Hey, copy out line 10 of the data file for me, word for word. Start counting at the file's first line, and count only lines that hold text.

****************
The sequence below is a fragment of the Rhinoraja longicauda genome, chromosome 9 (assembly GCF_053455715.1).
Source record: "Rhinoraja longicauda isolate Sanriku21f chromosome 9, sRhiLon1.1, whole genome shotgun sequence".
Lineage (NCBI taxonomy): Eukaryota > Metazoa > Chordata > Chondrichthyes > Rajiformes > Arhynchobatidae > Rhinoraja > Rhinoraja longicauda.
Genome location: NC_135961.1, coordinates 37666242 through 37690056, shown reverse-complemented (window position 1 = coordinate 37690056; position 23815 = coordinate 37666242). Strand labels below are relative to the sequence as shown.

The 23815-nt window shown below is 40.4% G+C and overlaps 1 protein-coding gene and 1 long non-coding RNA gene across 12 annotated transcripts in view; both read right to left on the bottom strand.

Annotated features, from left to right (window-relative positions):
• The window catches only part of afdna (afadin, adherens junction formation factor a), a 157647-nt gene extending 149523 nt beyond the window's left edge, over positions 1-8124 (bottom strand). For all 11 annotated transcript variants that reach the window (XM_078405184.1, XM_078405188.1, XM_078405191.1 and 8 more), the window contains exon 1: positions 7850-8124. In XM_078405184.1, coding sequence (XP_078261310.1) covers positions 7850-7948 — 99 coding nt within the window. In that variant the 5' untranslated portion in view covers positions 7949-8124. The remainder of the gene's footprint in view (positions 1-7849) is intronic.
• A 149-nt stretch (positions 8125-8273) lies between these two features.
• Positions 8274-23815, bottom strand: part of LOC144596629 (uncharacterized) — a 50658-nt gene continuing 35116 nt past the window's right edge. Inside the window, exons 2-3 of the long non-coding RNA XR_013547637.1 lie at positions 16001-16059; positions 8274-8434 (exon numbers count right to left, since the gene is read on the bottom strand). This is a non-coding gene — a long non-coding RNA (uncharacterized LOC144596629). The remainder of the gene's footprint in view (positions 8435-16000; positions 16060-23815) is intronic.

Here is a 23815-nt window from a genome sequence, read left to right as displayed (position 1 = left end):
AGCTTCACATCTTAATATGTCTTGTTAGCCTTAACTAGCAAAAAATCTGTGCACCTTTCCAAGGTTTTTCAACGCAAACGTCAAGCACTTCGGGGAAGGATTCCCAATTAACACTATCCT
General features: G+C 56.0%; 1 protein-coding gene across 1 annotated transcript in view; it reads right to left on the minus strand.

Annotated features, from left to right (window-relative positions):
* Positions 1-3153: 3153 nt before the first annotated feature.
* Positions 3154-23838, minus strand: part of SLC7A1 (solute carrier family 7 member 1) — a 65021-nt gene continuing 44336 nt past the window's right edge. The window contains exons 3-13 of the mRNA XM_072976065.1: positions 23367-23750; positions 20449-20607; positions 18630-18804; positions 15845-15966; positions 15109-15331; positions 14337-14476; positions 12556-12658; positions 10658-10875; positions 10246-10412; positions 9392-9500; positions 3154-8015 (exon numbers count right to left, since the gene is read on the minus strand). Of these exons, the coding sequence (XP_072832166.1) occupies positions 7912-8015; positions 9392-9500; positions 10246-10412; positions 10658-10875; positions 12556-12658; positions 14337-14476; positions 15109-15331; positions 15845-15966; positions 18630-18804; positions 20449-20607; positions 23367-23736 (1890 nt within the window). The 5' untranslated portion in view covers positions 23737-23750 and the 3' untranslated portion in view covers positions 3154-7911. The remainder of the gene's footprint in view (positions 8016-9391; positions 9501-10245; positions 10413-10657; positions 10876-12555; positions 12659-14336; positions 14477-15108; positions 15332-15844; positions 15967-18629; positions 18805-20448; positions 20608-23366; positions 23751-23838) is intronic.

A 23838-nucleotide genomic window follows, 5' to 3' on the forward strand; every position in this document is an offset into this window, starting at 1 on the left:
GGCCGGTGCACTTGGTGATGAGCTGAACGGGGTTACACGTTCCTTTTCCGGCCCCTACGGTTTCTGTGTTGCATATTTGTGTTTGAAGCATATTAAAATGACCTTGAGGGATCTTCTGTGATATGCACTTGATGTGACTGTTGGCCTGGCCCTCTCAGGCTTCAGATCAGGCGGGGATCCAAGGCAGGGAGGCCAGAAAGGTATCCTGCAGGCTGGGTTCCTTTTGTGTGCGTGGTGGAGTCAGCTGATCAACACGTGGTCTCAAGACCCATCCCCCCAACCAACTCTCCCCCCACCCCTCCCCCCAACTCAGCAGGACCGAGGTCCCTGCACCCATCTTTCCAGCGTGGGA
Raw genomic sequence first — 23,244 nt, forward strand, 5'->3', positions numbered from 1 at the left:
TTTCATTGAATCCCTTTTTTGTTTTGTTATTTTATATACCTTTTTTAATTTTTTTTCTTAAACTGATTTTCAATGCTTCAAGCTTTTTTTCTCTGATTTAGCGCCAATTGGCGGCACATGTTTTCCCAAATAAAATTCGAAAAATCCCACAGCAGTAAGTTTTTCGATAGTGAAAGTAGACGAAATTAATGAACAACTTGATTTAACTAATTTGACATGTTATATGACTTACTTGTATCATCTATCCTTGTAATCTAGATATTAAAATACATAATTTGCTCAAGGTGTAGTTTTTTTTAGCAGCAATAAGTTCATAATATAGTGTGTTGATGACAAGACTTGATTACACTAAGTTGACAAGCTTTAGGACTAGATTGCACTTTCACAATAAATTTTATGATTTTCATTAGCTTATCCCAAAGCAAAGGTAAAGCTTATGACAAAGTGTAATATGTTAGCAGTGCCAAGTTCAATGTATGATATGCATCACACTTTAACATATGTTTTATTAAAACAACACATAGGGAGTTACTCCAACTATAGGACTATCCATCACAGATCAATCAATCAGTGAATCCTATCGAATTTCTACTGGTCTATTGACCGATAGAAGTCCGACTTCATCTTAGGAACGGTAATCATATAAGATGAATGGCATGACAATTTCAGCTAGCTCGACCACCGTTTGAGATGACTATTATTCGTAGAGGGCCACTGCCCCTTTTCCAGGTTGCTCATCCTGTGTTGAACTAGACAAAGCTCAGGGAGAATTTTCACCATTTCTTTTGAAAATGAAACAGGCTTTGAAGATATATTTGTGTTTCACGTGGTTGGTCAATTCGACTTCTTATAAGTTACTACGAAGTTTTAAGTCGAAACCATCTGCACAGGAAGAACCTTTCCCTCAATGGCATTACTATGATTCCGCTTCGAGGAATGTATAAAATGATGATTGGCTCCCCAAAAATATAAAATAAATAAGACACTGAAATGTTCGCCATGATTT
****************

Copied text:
Here is a 23815-nt window from a genome sequence, read left to right as displayed (position 1 = left end):